Menu
Home

Tennis

Bird strike ruffles Nadal, Djokovic at Aussie Open

Evening sessions at this year's Australian Open are starting to resemble a remake of the Alfred Hitchcock horror movie, "The Birds."

In search of locusts, swarms of seagulls have been circling Melbourne Park, occasionally swooping down to capture the tasty treats below.

On Monday, it was Novak Djokovic who seemed unnerved. The defending champion was in cruise control against Lleyton Hewitt, leading by two sets and 3-0 on Rod Laver Arena.

Then the birds came in.

Djokovic smiled at the unusual holdup but he lost six of the next seven games in dropping his first set of the tournament, before winning through in four sets.

The birds swooped again a day later. Second-ranked Rafael Nadal was leading 5-4 in the first-set tiebreak Tuesday against Tomas Berdych when the birds appeared. Nadal paused briefly and looked up at them — and didn't win another point in the set.

Wimbledon's pigeon problem became so serious that the tournament employed a hawk to scare off the pests. Named Rufus, the bird of prey even has its own accreditation pass.

Handlers are often seen walking the grounds of Melbourne Park with birds of prey on their arms — but they are only really for show and don't seem to be acting as much of a deterrent.

Australian Open organizers say the swarms of seagulls are a "highly unusual occurrence and we are looking at ways of preventing it in the future."

The birds are taking a risk by flying by a tennis court. Ten years ago, a small bird chased a moth across Rod Laver Arena and was struck down and killed by a forehand hit by French player Michael Llodra during a men's doubles semifinal.

Last year, Andy Murray's doubles-playing brother Jamie confessed on Twitter that he had accidentally killed a bird with his serve during practice in Melbourne.

"yes I was shocked ... yes I hope it never happens again ... but I hope my serve keeps being so accurate," he tweeted.

___

DOUBLES TROUBLE: Veteran American doubles pair Lisa Raymond and Liezel Huber are out of doubles after a marathon quarterfinal match against Sania Mirza and Elena Vesnina.

The India-Russia pairing of Mirza and Vesnina won 6-3, 5-7, 7-6 (6) Tuesday after 3 hours, 5 minutes on Margaret Court Arena.

Raymond, 38, and Huber, 35, served for the match at 5-4 in the second set and saved four match points in the tiebreaker to fight back to 6-all. But Mirza and Vesnina eventually closed out the 93-minute deciding set.

The match get testy on one of the match points when Mirza and Vesnina were convinced Huber had hit a shot after the ball had bounced twice.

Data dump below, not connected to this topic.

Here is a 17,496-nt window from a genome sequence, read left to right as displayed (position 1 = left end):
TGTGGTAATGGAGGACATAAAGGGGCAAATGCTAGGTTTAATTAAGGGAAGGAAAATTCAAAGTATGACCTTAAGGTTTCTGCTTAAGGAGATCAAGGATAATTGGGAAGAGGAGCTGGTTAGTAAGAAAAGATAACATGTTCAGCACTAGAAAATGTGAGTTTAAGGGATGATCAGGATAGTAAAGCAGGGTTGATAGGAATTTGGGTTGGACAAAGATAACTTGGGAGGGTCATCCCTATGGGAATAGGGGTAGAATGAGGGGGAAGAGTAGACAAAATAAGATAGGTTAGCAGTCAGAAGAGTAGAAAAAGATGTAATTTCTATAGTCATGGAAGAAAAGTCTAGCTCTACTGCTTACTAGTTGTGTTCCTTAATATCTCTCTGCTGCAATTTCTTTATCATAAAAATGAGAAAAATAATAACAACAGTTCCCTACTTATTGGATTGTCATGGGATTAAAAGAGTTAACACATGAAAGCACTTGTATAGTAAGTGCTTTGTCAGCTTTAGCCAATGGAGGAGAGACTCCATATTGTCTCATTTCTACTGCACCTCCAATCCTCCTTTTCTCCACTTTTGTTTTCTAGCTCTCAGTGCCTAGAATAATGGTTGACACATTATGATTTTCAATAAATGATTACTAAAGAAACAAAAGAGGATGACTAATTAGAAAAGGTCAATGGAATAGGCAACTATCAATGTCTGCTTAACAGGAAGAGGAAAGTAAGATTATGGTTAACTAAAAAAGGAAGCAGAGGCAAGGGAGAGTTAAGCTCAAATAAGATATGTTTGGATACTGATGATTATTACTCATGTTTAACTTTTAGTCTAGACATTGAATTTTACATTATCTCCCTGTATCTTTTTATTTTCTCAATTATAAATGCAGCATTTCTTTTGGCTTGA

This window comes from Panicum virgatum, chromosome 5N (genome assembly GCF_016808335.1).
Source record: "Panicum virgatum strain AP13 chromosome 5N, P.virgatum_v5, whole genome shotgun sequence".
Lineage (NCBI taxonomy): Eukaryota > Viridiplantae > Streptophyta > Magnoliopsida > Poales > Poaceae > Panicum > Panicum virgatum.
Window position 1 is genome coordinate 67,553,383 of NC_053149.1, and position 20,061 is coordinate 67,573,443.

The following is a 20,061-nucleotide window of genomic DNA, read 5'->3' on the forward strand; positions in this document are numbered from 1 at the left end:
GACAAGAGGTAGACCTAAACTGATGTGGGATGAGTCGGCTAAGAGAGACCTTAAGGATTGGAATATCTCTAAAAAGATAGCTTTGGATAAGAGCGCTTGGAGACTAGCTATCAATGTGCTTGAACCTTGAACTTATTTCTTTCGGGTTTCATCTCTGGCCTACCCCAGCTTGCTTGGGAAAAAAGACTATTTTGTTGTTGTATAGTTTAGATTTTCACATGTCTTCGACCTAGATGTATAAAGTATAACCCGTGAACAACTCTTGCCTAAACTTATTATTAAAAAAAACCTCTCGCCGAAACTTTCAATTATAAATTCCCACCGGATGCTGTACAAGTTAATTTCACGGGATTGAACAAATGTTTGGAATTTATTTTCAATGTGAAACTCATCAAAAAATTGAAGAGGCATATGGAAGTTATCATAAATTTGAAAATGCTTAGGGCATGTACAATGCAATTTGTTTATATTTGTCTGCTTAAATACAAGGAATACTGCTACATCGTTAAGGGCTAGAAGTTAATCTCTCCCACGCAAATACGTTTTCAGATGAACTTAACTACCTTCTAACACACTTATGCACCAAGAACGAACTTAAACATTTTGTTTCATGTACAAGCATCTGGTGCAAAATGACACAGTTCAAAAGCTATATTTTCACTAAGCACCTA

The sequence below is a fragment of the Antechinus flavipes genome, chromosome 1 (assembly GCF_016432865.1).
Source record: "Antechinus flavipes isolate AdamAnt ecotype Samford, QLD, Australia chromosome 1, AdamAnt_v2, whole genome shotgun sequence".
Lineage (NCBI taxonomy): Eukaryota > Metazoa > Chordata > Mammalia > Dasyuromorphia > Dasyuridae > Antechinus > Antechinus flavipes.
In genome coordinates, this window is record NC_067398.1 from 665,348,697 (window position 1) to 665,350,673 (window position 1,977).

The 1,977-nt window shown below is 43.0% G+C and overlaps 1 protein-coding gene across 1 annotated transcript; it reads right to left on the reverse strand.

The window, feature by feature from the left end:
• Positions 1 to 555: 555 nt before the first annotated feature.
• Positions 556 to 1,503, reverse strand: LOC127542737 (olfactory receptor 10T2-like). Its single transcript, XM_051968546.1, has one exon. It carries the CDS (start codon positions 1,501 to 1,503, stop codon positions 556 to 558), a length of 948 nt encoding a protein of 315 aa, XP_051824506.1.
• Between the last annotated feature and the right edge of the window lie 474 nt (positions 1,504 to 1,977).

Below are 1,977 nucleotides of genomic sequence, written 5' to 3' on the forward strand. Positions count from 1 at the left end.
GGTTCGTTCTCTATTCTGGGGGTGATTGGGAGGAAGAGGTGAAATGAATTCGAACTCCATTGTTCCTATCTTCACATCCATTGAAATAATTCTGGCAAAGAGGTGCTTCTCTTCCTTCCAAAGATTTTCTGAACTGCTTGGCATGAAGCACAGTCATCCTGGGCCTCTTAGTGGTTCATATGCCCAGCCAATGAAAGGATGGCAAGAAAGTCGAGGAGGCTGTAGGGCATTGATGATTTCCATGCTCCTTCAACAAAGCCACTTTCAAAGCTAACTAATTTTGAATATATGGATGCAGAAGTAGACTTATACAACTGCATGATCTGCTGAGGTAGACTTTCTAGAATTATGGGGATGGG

The umpire didn't see it and Huber denied it — leaving the pair fuming. Mirza subsequently hit a forehand straight at Huber, knocking her to the ground.

Raymond became the oldest woman to win a Grand Slam doubles title when she and Huber won the U.S. Open in September. Raymond tweeted it was a "devastating loss today to a great team."

Vesnina responded on Twitter: "Thank you Lis! It was great match and u are better player and person on and off the court,then your partner!!!"

It sets up an intriguing last match at Rod Laver Arena on Wednesday, when Mirza and her mixed doubles partner Mahesh Bhupathi take on Huber and Colin Fleming.

___

YOUNG ITALIAN: Sara Errani is having the Grand Slam tournament of her life.

The 24-year-old Italian has advanced to the quarterfinals of the singles and doubles at the Australian Open — the farthest she's gone in either draw at a major.

Errani's good form means she'll have a busy day on Wednesday. First, she'll play Wimbledon champion Petra Kvitova in the morning. A few hours later, she's scheduled to play doubles with Roberta Vinci against the seventh-seeded Andrea Hlavackova and Lucie Hradecka for a spot in the doubles final.

She'll also get a chance to play her first match on the premier court at the Australian Open — Rod Laver Arena.

"What can I say? I've only seen it as a spectator," she told the Italian newspaper Gazzetta dello Sport. "All these situations are new to me and I seem to be able to manage them well."

The 48th-ranked Errani, whose previous best Grand Slam result in singles is reaching the third round, is similarly not nervous about facing a player of Kvitova's stature. The two have never met before.

"She's a beast. The important thing is not to allow yourself to get eaten, trying to be more aggressive than her," Errani said.

___

Associated Press writer Justin Bergman contributed to this report.